When Neil Armstrong, Buzz Aldrin, and Michael Collins set out for the Moon in Apollo 11 on July 16, 1969, they knew that they were on an incredibly risky mission. So did the folks at NASA, which is why they suggested to the White House that President Nixon had an In Event of Moon Disaster speech ready, just in case.
Thankfully, the mission was an outstanding success. To the best of anyone’s knowledge, Nixon never even read the speech aloud … or did he? If you visit the MoonDisaster.org website, in addition to a lot of other material, you can see this video, which includes a deepfake portion showing Nixon giving the dreaded oration.
On the one hand, I applaud the ingenuity of the AI scientists and practitioners who can come up with ways to do this sort of thing. And everything would be hunky-dory if people employed this technology only for fun and entertainment. Sadly, that’s not who we are and what we do.
There’s an old joke that goes, “How can you tell if a politician is lying to you?” The answer is “His lips are moving.” Of course, it was always thus, but things have grown more extreme as the years have gone by. We have now arrived at a stage where politicians have eroded our trust in standard news channels to the extent that no one knows who they can believe anymore.
We have already reached the point when a politician can say something that is demonstrably false, and when he or she is later called out for saying it, they claim “fake news.” We currently live in a reality in which a politician can give a speech that essentially consists of nothing but a stream of bald-faced lies, which are accepted by devotees and derided by the opposition. As bad as this may seem, it won’t be long before we have to contend with the fact that such a speech might be a deepfake.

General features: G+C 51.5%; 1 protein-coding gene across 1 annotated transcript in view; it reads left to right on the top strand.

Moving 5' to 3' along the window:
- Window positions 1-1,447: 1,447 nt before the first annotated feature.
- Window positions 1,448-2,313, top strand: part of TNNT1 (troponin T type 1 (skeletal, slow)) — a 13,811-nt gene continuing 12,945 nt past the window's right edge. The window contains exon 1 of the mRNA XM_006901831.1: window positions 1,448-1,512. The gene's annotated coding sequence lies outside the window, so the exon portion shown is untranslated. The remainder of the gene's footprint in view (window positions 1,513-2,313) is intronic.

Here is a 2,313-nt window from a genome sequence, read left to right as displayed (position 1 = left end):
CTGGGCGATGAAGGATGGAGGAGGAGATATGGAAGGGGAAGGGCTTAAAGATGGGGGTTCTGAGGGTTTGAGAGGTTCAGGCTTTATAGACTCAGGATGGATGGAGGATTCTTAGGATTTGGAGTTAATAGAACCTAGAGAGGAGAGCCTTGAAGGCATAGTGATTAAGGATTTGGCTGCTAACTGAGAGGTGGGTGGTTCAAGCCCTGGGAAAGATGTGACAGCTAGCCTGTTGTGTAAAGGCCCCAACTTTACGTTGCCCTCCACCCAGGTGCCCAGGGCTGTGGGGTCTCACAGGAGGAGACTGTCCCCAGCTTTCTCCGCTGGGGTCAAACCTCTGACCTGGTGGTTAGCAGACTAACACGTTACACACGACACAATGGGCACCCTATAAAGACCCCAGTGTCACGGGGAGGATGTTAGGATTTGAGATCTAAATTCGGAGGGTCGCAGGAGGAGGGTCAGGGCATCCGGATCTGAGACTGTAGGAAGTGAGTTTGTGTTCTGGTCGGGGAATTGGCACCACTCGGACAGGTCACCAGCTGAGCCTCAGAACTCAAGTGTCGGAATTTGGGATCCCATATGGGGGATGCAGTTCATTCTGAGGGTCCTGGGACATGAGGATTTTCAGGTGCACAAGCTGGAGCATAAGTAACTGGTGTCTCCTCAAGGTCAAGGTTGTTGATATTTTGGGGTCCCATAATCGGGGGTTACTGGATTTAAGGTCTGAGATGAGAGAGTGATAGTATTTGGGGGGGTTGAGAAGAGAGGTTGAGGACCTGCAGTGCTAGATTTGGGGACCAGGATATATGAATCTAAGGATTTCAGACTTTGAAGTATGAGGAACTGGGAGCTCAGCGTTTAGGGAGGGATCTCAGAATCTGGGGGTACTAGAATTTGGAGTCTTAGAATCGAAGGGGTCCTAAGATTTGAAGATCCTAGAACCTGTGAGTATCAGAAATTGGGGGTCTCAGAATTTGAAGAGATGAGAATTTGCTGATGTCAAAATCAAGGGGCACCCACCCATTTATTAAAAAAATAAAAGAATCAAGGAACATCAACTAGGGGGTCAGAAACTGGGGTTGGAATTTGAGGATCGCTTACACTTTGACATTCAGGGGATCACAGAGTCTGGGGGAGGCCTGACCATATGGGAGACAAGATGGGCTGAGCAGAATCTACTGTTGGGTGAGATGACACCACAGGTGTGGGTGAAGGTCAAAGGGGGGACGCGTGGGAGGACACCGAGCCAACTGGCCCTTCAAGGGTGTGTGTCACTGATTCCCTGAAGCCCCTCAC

As reported by the Washington Post in 2019, someone distorted a video of House Speaker Nancy Pelosi, selectively slowing it down to make it sound as if she were drunkenly slurring her words. In this case, the fake was easy to refute — all that was required was to compare it to the original, unaltered video — but what if this this been a deepfake?
Of course, as opposed to being used to tarnish someone’s reputation, this technology could also work the other way around. By means of deepfake videos, a politician with only a 5th-grade education, a limited vocabulary, a mercurial temper, and early onset dementia could be presented to the public as someone who is very highly educated, who knows the best words, and who is a very stable genius, for example.
Recently, I read the cyberpunk transhumanist comic book series Transmetropolitan by Warren Ellis and Darick Robertson. Gathered into 11 volumes, these tomes tell the tale of Spider Jerusalem, who is a smart-mouthed, heavily-armed, cigar-smoking gonzo reporter of the future. The overall arc of the story involves Spider bringing down a corrupt government lead by a psychopathic president. Suffice it to say that deepfake videos are the least of Spider’s problems.
Thank goodness Transmetropolitan is only fiction and we don’t have to contend with anything like this in the real world (said Max, sadly, trying to present a brave front).